Monday, June 29, 2009

Fixing the bathtub wall

So as you may recall, after tearing out the bathtub faucet and clearing out the soft plaster, I ended up with a wall looking like this. The lower open part is where the wall had been patched once before; the upper part is the original wall which has sustained more damage after that.

The structure of these interior walls is interesting; they're plaster on sheetrock, which is how plaster walls are done today. I don't know when it was phased in, but given my razor blade archaeology, I'm saying immediately post-WWII. Anyway, what we have is about 1/2" of plaster on about 3/8" of sheetrock.

The patch done earlier hasn't survived even a bit. It was 3/4" drywall on a thin piece of wooden paneling added as a shim to get to the total thickness of the original wall, but the drywall didn't survive the removal of the tub surround. Plaster survives everything except leaching by water. The parts that weren't soft were, well, rock-hard. Excellent craftsmanship.

Now, of course, instead of drywall, we use a cementitious backer board. Lowe's had convenient half-sheets (fit in the van) in 1/4" and 1/2" thicknesses. I thought I'd have to shim out another 1/8", but as we'll see, that 3/4" total thickness seems just about right already.
Our first step is to square off the hole. This was somewhat tedious, but fun, as it involved hammering bits of wall out with a screwdriver. (It was tedious because it had to be done accurately.) It took maybe 45 minutes, and the newly rectlinear hole already looks more presentable, doesn't it?

Next, we cut a piece of 1/4" backer board, painstakingly make the right holes for the faucet, and screw it in place with just a couple of screws. After all, we're going to be putting more screws in for the second layer.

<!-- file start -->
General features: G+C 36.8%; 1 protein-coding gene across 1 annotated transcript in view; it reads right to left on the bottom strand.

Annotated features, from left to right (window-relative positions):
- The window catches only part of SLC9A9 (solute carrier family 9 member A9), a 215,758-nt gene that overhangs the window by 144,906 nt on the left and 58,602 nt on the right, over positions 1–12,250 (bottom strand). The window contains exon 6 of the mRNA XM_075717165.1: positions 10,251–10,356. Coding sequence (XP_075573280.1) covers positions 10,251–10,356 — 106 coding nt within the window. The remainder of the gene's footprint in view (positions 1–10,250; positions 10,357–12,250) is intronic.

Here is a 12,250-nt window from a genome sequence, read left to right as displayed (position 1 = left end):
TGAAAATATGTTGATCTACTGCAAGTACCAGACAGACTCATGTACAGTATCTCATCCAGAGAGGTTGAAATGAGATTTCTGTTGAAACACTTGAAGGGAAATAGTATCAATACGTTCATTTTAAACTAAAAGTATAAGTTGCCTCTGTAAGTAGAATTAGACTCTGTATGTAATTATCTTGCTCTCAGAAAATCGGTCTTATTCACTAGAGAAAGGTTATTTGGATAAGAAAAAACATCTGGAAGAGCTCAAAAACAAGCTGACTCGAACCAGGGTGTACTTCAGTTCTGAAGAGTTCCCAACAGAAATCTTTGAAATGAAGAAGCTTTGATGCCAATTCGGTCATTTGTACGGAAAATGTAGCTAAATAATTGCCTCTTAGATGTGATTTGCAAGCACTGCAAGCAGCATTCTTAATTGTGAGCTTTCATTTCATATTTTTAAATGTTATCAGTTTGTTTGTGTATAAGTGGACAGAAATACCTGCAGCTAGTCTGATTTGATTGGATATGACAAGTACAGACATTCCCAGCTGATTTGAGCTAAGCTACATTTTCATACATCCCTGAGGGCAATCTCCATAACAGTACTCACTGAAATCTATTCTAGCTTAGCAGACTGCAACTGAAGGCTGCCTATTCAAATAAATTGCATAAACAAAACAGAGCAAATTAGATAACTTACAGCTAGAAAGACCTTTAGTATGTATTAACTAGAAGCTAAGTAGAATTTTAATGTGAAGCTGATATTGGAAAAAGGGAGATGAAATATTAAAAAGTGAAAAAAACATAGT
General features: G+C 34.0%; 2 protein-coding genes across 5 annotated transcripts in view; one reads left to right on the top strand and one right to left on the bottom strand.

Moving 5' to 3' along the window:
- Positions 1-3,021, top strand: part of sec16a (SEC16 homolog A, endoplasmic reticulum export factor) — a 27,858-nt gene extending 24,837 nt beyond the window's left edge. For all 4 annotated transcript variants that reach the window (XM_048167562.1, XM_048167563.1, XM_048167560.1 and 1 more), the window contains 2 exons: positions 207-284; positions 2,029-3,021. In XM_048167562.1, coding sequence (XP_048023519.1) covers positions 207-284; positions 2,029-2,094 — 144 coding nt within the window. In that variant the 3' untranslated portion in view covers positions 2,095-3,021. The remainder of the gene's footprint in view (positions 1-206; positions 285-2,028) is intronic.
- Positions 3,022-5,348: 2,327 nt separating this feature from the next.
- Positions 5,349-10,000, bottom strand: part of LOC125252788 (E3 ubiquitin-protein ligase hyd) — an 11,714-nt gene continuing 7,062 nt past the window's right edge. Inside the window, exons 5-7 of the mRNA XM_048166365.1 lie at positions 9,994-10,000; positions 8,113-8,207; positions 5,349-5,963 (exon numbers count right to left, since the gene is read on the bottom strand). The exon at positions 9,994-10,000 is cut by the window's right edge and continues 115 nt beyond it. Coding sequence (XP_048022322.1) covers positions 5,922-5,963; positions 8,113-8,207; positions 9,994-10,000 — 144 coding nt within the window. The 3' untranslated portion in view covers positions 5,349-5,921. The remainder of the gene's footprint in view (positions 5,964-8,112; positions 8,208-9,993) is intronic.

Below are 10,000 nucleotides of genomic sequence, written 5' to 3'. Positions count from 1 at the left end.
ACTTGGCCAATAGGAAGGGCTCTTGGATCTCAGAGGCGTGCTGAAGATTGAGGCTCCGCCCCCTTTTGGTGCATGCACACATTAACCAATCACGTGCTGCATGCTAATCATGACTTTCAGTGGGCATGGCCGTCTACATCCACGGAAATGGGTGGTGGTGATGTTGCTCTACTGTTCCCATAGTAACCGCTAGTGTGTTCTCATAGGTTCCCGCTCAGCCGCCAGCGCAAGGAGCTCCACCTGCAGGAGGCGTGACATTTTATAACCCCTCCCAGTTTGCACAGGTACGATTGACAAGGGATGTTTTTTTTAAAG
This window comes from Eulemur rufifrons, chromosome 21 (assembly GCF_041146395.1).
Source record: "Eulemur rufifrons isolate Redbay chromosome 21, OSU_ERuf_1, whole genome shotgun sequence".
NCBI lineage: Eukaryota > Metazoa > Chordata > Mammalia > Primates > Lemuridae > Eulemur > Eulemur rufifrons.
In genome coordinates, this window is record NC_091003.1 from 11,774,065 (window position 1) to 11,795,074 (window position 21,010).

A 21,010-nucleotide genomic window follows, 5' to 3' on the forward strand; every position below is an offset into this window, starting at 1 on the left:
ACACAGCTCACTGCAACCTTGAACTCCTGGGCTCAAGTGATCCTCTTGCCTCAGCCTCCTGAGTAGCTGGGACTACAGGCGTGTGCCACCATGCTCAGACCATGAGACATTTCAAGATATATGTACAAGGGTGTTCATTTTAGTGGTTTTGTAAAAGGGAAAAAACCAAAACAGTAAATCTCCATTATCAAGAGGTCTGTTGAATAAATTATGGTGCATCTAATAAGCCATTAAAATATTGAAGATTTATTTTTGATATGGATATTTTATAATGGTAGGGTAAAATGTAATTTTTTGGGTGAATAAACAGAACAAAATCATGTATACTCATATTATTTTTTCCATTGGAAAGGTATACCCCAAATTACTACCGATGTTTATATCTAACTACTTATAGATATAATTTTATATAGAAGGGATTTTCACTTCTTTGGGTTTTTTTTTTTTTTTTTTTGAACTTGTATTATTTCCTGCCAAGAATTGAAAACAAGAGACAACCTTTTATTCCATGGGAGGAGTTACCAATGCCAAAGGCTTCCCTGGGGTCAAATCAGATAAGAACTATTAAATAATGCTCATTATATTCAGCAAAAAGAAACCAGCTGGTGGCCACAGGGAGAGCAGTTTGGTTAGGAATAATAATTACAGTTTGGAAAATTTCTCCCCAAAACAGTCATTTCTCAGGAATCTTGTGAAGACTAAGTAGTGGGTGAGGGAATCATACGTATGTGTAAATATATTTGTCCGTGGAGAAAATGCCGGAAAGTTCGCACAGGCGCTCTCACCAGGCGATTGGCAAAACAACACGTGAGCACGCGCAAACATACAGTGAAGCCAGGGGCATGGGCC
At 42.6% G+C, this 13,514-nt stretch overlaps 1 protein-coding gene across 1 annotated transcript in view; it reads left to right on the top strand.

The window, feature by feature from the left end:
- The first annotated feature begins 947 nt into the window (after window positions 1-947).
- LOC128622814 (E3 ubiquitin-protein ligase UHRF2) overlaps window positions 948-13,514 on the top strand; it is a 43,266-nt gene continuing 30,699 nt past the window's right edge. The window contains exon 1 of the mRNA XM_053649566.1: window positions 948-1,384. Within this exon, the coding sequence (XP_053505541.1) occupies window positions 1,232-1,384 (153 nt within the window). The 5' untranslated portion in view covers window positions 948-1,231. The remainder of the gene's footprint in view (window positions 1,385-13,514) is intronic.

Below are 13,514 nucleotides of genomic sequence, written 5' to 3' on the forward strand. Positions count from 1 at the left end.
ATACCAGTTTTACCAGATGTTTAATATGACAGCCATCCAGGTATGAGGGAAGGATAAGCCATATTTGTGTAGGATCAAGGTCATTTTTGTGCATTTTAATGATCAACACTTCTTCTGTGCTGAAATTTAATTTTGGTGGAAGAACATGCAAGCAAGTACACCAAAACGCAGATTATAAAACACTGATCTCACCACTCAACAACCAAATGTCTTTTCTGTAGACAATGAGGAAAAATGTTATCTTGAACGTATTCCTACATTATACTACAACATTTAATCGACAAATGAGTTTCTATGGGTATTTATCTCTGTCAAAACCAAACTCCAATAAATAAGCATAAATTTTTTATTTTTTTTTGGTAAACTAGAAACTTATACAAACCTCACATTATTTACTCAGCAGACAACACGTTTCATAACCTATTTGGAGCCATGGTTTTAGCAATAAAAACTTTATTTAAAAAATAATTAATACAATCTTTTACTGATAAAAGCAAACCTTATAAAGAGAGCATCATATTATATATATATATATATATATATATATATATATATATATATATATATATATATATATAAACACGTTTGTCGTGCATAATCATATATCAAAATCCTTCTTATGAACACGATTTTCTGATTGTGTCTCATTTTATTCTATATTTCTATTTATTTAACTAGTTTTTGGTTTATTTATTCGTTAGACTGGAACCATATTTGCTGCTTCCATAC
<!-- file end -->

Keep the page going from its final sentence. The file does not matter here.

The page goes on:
Note that I've left a little open strip there. Since this backer board doesn't actually have to support anything (like plaster or tiles) we can get away with that; it's just there for thickness. Same with the hole a foot higher between the two strips of sheetrock. If we were plastering this wall, we'd have to do something about that, but in this case, we don't.

Cutting those holes in the right place was very difficult until I realized that just using a knife was not the way to go. After I used the drill to drill lots of little holes around the rim of each larger hole, it went pretty well.

Now here's the weird thing. I set it in place just to eyeball it before putting in my shims - and it's already thick enough. So much for measurement - go figure.

The next step is to do this again, with the 1/2" board over the larger portion. I'll update this post if I do it tonight; otherwise it will be a new post on the morrow.

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